used that much except for stuff already in their catalogues, and cassette
decks were just vacant of media. Now that every computer comes along with
CD audio at LEAST, but most often a full-on DVD player (if not a
so this line of attempted deflection doesn't really work any more. I
what the excuse for not listening to new material is, now?
> MP3's offered much of the convenience of CD's with the added bonus of
> decreased cost: i.e. nothing with illegal downloads. The average
> listener doesn't really care about the difference between 128kps and
> 192, but they do appreciate $0 vs. $15 (or anything). Plus, they take
> up less space.
I believe that the ethics of listeners hasn't changed that much from 1995,
in that most folks don't copy or download with the intent to defraud; but
rather with an intent to either replace lost tracks already bought, or
listen before buying. Most people don't discuss this a lot, and the
RIAA/MPAA would prefer to keep their fairy stories about piracy
Western Civilization etc in the prominent position of view, in the belief
that over time we'll all succumb and just go along with what they want.
> Some people have suggested that switching to DVD audio would offer an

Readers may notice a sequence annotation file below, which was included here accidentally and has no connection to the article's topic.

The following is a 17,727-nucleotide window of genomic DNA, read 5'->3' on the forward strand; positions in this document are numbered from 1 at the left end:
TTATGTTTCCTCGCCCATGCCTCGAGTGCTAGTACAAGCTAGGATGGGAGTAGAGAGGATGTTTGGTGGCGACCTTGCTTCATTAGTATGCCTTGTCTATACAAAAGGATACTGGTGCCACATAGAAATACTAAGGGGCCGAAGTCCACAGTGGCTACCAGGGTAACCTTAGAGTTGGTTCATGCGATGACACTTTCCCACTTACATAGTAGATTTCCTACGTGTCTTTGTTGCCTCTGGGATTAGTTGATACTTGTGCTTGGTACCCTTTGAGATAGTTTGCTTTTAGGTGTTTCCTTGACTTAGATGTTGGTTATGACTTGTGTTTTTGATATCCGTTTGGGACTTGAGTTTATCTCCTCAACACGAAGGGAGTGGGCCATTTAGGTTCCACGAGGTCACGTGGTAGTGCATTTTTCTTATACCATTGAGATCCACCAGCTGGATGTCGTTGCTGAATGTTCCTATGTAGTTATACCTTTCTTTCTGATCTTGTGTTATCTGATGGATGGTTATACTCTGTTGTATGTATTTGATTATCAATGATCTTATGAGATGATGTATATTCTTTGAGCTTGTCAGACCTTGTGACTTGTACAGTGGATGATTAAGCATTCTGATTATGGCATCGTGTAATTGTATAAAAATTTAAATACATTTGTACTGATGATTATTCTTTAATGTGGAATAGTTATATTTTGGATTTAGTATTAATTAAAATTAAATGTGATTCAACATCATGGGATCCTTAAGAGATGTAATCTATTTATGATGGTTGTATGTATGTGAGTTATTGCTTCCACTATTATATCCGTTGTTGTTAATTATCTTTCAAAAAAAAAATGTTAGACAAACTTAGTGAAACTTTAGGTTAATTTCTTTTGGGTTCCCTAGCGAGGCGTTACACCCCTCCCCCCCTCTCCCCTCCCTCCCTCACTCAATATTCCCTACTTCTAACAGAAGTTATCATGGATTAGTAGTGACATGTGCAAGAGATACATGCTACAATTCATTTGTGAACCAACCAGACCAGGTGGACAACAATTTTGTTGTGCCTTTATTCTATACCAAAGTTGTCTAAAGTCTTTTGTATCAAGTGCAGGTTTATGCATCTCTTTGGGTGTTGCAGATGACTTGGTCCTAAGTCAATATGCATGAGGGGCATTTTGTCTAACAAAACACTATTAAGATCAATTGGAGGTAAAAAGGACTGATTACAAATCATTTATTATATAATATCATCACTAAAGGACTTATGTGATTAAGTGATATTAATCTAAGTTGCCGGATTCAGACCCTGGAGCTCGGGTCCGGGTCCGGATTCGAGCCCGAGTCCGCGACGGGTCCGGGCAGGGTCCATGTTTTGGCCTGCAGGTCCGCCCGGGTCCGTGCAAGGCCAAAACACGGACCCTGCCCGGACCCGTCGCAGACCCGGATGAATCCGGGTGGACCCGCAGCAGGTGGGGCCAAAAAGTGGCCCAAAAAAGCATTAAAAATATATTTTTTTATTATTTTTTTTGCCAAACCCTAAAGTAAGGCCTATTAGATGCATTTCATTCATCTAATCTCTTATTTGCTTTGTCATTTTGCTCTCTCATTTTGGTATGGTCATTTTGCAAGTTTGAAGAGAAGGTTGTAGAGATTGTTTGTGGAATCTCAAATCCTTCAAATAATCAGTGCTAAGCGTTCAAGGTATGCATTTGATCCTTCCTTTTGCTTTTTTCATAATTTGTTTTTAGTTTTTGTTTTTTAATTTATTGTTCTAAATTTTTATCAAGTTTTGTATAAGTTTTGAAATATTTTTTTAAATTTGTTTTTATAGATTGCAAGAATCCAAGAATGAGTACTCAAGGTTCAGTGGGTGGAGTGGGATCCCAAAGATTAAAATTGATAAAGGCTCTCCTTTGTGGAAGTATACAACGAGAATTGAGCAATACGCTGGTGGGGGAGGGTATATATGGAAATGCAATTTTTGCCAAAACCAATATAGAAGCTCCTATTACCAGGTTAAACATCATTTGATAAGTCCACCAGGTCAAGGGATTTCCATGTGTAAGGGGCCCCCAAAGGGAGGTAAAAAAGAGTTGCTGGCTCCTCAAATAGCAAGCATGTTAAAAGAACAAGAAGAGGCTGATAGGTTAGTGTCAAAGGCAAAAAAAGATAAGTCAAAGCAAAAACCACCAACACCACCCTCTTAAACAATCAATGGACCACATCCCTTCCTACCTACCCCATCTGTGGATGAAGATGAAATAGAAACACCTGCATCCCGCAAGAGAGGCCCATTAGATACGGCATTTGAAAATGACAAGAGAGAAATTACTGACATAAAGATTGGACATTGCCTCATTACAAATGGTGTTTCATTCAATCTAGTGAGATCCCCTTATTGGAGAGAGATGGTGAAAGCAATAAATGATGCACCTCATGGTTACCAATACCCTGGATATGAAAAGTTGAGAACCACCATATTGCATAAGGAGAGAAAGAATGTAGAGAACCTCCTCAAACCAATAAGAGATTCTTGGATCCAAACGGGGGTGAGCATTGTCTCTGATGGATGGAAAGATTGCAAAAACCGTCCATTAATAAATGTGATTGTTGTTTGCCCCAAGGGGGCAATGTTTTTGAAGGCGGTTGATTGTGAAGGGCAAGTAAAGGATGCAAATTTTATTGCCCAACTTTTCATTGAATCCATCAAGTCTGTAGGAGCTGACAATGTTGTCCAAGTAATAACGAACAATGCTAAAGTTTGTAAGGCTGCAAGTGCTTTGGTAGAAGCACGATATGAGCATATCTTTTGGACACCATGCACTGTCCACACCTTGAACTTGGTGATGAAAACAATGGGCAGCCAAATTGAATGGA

> added functionality (5.1 sound possibility, higher sampling rates,
> etc.) while making it difficult for the average listener to make
> digital copies (at least for the next year or so), but most car
> stereos won't play DVD audio, and if people just want to listen on
> their portable system (iPod or whathave you), then it's not much
I beg to differ on a couple of points here, though. How difficult it
be for the average listener to make digital copies, for instance. It's
fairly easy to do, without much technical knowledge, so long as you have
software and hardware set up right.
As for "most car stereos" not playing DVD audio, just wait. Five years
CD players in cars were still quite subject to bumps in the road, now
they're much better. Given the capacity of a DVD one can imagine how